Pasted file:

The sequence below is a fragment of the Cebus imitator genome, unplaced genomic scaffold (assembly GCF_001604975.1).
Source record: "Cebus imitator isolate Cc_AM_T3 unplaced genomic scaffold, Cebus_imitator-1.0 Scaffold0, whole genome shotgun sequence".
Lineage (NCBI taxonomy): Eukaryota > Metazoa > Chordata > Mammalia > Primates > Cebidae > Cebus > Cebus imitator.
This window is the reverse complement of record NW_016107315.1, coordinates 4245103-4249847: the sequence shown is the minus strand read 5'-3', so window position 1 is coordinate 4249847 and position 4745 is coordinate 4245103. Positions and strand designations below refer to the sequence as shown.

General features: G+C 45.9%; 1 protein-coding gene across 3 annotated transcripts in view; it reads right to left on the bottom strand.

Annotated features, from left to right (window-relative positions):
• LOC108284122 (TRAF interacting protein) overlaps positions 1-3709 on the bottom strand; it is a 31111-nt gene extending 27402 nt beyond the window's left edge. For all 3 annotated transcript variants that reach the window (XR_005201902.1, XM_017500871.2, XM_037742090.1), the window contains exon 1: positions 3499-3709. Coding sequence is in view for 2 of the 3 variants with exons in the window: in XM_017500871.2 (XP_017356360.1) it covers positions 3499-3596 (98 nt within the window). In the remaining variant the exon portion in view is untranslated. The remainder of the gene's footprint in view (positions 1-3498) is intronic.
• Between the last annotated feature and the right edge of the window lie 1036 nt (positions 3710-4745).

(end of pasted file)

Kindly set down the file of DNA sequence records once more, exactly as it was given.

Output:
The sequence below is a fragment of the Cebus imitator genome, unplaced genomic scaffold (assembly GCF_001604975.1).
Source record: "Cebus imitator isolate Cc_AM_T3 unplaced genomic scaffold, Cebus_imitator-1.0 Scaffold0, whole genome shotgun sequence".
Lineage (NCBI taxonomy): Eukaryota > Metazoa > Chordata > Mammalia > Primates > Cebidae > Cebus > Cebus imitator.
This window is the reverse complement of record NW_016107315.1, coordinates 4245103-4249847: the sequence shown is the minus strand read 5'-3', so window position 1 is coordinate 4249847 and position 4745 is coordinate 4245103. Positions and strand designations below refer to the sequence as shown.

General features: G+C 45.9%; 1 protein-coding gene across 3 annotated transcripts in view; it reads right to left on the bottom strand.

Annotated features, from left to right (window-relative positions):
• LOC108284122 (TRAF interacting protein) overlaps positions 1-3709 on the bottom strand; it is a 31111-nt gene extending 27402 nt beyond the window's left edge. For all 3 annotated transcript variants that reach the window (XR_005201902.1, XM_017500871.2, XM_037742090.1), the window contains exon 1: positions 3499-3709. Coding sequence is in view for 2 of the 3 variants with exons in the window: in XM_017500871.2 (XP_017356360.1) it covers positions 3499-3596 (98 nt within the window). In the remaining variant the exon portion in view is untranslated. The remainder of the gene's footprint in view (positions 1-3498) is intronic.
• Between the last annotated feature and the right edge of the window lie 1036 nt (positions 3710-4745).